I am a big fan this whole “minimum viable product” philosophy. I’ve probably adapted it to my own interpretation, but basically I look at it as bootstrapping on crack, get your product out with the minimum feasible offering to start seeing traction. I am trying to be as resourceful as possible with this startup. Using existing technologies, free services, API’s etc. to help build the service and get launched as quickly as possible. 

The first place I started was when I had my ‘epiphany’ (that’s what I call the latest idea). I knew that I needed to find out if this was even a viable idea. Asking friends and family is great, but let’s face it, they already love you, they’re your friends/family.

So I decided my step was to get a survey up about the idea and find out what people think, (I think this qualifies as a first step in the MVP Philosophy).

So I did just that, with Amazon’s Mechanical Turk system. I spent $27.50 and surveyed 200 people. There is NO segmentation in this system so I got feedback from anyone, which is exactly what I wanted. (well I wanted feedback from people that have access to the internet since this is a web startup).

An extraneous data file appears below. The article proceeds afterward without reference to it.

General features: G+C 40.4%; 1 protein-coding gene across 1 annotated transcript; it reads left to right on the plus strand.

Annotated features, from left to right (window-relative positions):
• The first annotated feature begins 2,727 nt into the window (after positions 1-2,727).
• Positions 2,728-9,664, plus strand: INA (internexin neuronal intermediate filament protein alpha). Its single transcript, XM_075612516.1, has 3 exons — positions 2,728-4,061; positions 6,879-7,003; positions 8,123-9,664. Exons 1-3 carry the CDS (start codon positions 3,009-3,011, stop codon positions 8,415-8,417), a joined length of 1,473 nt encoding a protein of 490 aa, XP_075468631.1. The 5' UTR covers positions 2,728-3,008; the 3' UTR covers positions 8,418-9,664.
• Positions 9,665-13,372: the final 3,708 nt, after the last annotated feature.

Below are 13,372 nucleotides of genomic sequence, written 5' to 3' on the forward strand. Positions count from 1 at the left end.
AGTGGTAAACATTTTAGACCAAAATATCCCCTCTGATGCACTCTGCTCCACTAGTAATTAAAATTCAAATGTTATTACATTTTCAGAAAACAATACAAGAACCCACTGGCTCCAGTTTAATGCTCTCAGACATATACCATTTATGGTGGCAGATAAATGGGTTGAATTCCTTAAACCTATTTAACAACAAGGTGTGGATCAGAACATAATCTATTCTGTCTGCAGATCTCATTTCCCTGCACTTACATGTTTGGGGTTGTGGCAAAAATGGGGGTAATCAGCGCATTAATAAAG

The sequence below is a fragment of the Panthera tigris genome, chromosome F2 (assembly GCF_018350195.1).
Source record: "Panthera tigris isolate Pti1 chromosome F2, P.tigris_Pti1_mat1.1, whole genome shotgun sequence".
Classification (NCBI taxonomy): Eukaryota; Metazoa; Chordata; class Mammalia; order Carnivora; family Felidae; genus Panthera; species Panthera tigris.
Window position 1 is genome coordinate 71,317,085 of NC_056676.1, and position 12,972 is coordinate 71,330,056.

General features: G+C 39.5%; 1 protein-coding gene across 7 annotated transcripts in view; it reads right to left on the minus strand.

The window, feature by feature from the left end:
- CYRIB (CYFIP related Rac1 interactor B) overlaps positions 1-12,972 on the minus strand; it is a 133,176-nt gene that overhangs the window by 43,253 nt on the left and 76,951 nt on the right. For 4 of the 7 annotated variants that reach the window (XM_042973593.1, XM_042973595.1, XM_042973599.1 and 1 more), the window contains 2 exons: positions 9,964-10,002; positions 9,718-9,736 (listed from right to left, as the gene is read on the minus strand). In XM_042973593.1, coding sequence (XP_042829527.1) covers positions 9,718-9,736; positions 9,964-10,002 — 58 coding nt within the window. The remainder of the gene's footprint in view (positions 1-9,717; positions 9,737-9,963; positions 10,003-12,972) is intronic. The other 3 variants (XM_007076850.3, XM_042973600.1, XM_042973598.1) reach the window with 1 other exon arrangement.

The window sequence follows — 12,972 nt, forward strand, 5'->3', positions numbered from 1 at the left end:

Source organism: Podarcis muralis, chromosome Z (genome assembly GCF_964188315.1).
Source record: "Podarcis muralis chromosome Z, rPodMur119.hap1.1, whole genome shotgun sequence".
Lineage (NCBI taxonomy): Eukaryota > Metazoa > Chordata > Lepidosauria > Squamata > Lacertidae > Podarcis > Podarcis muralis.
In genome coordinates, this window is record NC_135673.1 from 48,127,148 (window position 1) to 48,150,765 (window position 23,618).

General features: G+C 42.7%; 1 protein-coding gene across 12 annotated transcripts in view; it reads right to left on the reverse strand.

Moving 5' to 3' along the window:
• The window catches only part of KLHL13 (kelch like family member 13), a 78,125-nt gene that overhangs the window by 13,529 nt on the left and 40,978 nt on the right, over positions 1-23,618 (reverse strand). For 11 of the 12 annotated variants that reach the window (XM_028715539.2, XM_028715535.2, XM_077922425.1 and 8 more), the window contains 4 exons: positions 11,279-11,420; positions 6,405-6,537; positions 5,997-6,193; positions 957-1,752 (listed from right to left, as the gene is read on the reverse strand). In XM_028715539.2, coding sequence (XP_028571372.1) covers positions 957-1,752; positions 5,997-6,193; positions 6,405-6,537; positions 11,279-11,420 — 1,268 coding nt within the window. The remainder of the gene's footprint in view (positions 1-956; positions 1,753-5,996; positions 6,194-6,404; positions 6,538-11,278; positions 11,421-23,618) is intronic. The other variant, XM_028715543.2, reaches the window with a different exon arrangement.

I wanted to see how many users from the “general” population that has access to the web would find this service useful. I also wanted to see how this broke down by Age/Gender as well as ways in which they could see using the service.

Here’s what I asked in my survey:

I gave a brief description of what the website/service offering would be then asked the users:

  1. Gender
  2. Age
  3. Would they use the service as described above
  4. Give me 3 examples of how they would use the service.
  5. General feedback or ideas on the service, why they would or would not use it.

The information I got back for my $27.50 was INVALUABLE. I found from that 1 survey, how to basically build my product for launch. What features I had to have based on how users would use the service. I also realized I could basically cut my current feature set in 1/2 because what I thought people would want, wasn’t even mentioned.

My Results:

  • I found out that 73% of the people surveyed would use my service (that validated the idea for me).
  • Then found that of the 27% that wouldn’t use the service, WHY they wouldn’t use the service, then I added those common “no” reasons into my MVP product for launch, in hopes that I could convert even more.
  • I also found out to my surprise that more men than women said they’d use the service. I fully expected it to be the other way around.

It’s pretty easy to create a survey using the Turk System. But I highly recommend doing some surveys or trying it out with small “batches” first so that you can figure out how to use the system before processing 200 questions.

Bottom line is, this was a great way to just throw out the idea, get validation and see what people had to say. This also helped fine tune my spec document for product build based on actual feedback on the product idea/concept.